The month of September brings with it some of my favourite weather and experiences. It’s not so hot that you become uncomfortable in all the wrong places, and it’s not so cold that you can’t go out and enjoy a park or a walk or those last few scoops of ice cream before the shops around here begin closing their windows for the season. The morning and evening are both pleasantly cool, offering the perfect sweater weather, yet the afternoons are splendidly warm and sunny, and it’s T-shirts ’til dinner, when the barbecue gets its workout and the chairs being to huddle around the fire pit as the stars being to show themselves. Summer is great – I love just about everything about it, but Fall, to me, is altogether special. The colours are at their peak, the air is crisp and refreshing, the apples are ripe for picking (more on that next week), and well, it’s just lovely. Of course, September also brings with it one of the chores I both dread and look forward to in equal measure: raking.
Where we are located, there is no shortage of mature trees and, in turn, mountains upon mountains of fallen leaves. Now, on one hand: this sucks. My efforts are completely futile, thankless, and despite hours and hours of blister inducing laps around the yard, I know will never be done my work. I spend time raking when I could be doing, well, absolutely anything else. On the other hand: it’s awesome. I get to create huge mounds of inviting leaves for my kids get to jump in or stuff into their shirts, and, best of all: I get to join them. I get to be a kid again in a way that brings back memories of my home back in Milton, where I would spend countless hours with my dog playing in piles of fun, and when my friend across the street and I would shove as many leaves into our sweaters as humanly possible, so that we could stage wrestling matches against one another without fear of getting hurt. It’s a great time of year for so many reasons, but I think that I get play without judgement is one of the best, and something that, as a 42-year old man, I’m quite proud of.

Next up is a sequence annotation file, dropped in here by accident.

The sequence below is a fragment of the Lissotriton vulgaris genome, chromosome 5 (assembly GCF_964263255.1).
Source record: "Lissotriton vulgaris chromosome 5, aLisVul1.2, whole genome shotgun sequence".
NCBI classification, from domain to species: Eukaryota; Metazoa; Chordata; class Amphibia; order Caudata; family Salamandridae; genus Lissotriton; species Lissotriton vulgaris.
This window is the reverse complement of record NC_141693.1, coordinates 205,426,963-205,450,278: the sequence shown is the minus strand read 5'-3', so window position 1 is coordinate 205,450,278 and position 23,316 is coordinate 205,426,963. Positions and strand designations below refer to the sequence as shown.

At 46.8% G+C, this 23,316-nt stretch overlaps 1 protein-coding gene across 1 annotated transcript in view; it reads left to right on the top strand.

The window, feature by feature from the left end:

I don’t know exactly when it happens, but I feel it fair to say that there reaches a point as we grow older that our sense of play begins to take a back seat to outside factors that we can’t directly control; things such as peer pressure, embarrassment, self-esteem, self-confidence, and even sheer ability. Watching my two girls play in an age of innocence is something I cherish on their behalf and want to encourage for as long as possible. With Nora having now entered a school that has, gasp!, grade 8’s! I know that she is going to be exposed to a whole world of language, expectations, fashion, influence and pressure that she hasn’t known up until now. It freaks me out, as much as I know that it’s critically important for her growth and countless other reasons. It won’t be long now before she moves away from imaginative play to more ‘serious’ things, like the latest dance moves, fashion trends and, oh help me, social media. Today – she couldn’t care less about how others feel about her outfit, her penchant for free-play, or relishing in the fact that farts are funny. Tomorrow – who knows what the influence of others are going to bring upon her?! Watching them grow older and mature is precisely why I make an effort to remind them that, no matter the age, being silly is fun, jumping in leaves never gets old, to laugh at yourself is to love yourself, and there’s no shame in loving what you love.